Reproducibility in Reinforcement Learning with Physical Robots
Recent breakthroughs in computer games and board games have shown the power and promise of deep reinforcement learning (RL) approaches in sequential decision making. While these advances have inspired many to apply deep RL techniques in real-world problems, applications of these techniques for moment-by-moment control of real robots has been a challenge. At the same time, researchers have recently identified a deepening crisis of reproducibility in deep RL research, hindering effective sharing of knowledge. In this talk, I present insights based on our recent works at Kindred which indicate that these two challenges are closely related and the reproducibility crisis of deep RL can be far worse with physical robots. In our work, we systematically investigate these challenges and suggest steps that enable learning nearly as reliably with physical robots as with virtual ones. This allowed us to perform extensive deep RL research such as hyperparameter study of learning algorithms on multiple tasks as well as solve challenging problems such as docking to a charging station by a mobile robotic base solely using real interactions. We incorporated our insights into SenseAct, an open-source toolkit for real-world robot learning, providing implementations of six different RL tasks with three different commercially available robots as well as a framework for implementing new tasks efficiently. SenseAct has facilitated reproducibility of learning results in physical environments and allowed us to prototype learning solutions directly in production setups, bringing deep RL one step closer to the real world.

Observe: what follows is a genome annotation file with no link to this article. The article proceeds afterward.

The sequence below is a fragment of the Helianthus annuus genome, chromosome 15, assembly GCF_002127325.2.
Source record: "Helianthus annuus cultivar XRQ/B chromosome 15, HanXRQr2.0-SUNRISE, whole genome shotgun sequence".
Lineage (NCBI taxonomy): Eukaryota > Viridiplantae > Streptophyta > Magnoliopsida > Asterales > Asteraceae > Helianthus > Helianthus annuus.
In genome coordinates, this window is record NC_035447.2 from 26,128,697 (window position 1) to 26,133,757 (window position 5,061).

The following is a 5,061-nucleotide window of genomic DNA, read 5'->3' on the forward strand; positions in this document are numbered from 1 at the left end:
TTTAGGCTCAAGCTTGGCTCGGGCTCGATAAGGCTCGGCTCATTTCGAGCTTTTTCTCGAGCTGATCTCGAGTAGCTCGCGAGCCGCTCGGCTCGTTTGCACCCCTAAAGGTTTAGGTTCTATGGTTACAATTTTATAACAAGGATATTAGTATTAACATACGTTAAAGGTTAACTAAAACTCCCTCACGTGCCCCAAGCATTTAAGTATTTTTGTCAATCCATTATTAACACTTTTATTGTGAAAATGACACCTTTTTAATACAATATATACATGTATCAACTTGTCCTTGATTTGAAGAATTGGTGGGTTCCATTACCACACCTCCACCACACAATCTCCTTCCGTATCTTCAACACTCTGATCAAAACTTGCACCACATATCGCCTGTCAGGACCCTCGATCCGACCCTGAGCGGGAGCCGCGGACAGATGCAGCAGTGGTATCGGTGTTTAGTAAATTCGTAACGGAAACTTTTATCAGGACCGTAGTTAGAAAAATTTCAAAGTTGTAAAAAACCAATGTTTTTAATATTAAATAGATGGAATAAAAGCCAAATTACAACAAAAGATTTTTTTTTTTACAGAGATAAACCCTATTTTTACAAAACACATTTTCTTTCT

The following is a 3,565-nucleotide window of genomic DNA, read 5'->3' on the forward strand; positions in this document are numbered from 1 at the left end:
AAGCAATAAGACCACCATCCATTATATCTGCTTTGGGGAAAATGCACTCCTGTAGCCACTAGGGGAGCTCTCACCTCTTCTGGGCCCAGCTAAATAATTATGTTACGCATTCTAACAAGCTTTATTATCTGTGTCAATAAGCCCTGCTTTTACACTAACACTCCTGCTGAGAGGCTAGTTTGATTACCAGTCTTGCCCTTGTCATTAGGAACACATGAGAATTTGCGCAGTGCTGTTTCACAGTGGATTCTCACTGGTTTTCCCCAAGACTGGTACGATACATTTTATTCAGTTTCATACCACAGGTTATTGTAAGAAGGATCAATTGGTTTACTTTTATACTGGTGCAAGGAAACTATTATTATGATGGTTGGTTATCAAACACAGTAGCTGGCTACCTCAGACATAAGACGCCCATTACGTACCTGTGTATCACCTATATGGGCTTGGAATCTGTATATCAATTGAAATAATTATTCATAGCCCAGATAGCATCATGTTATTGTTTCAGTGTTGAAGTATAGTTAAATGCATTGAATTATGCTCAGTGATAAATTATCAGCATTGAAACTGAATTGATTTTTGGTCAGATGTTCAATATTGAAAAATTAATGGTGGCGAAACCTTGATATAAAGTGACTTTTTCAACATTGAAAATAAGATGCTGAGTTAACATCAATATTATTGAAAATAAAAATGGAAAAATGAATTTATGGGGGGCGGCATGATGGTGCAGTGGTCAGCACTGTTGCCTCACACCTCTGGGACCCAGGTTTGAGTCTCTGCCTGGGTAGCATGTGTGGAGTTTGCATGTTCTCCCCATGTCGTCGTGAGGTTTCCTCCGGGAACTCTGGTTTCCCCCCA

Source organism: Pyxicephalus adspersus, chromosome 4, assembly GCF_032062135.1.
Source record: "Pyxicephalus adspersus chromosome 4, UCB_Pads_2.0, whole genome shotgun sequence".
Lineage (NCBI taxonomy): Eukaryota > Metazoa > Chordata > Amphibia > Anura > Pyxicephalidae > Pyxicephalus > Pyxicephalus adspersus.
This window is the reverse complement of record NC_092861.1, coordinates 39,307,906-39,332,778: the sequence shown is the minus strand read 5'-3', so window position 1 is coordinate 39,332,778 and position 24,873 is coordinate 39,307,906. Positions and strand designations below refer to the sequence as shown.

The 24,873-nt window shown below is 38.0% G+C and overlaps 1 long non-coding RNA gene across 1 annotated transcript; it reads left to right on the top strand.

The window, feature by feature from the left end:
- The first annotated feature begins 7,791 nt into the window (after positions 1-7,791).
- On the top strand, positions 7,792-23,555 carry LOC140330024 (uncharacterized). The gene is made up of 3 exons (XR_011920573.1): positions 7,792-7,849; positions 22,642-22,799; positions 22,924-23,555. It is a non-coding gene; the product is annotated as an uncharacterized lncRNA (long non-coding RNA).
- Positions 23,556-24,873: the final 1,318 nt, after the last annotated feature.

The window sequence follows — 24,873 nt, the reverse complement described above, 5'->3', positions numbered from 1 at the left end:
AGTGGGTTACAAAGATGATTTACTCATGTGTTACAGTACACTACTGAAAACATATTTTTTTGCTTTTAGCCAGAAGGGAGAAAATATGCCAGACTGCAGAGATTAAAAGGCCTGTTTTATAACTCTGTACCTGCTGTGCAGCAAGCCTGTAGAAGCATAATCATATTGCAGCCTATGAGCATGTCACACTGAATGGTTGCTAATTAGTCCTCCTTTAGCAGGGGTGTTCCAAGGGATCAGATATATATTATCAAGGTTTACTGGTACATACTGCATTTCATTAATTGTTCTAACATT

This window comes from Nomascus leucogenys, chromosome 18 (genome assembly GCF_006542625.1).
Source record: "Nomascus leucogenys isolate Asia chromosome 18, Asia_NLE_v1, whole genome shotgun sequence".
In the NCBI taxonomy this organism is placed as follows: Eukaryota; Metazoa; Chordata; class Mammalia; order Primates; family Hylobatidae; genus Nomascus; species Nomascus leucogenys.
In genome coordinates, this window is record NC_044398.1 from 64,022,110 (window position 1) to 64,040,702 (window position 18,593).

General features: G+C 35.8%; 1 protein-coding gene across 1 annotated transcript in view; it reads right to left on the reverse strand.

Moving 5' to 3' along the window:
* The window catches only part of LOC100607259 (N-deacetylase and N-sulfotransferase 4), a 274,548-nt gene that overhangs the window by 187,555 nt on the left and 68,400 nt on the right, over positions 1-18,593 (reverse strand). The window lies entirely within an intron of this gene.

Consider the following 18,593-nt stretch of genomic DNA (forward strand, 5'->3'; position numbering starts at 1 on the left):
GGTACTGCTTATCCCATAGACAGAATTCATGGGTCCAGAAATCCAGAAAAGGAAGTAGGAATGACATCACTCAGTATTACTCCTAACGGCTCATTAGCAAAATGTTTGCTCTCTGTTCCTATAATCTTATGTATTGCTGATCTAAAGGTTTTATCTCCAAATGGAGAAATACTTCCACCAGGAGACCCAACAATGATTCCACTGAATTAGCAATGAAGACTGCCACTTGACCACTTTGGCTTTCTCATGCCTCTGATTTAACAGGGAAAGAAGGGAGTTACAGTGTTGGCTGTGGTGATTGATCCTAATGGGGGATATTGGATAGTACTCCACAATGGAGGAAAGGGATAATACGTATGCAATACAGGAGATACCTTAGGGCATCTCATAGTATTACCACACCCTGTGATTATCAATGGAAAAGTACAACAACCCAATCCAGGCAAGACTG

Rupam Mahmood is Lead of the AI Research team at Kindred, where he designs and studies learning systems for controlling Kindred's robotic products. His primary objective is to understand the underlying principle behind real-time goal-driven systems by building them for robots. He is the creator of SenseAct, the first open-source toolkit for real-time reinforcement learning with physical robots. He received his Ph.D. in statistical machine learning from the department of computing science at the University of Alberta. He was supervised by Richard Sutton. During his graduate studies, he developed and studied learning-rate adaptation, representation search, and off-policy learning algorithms, a class of methods for learning behaviors and rich knowledge representations in a counter-factual manner.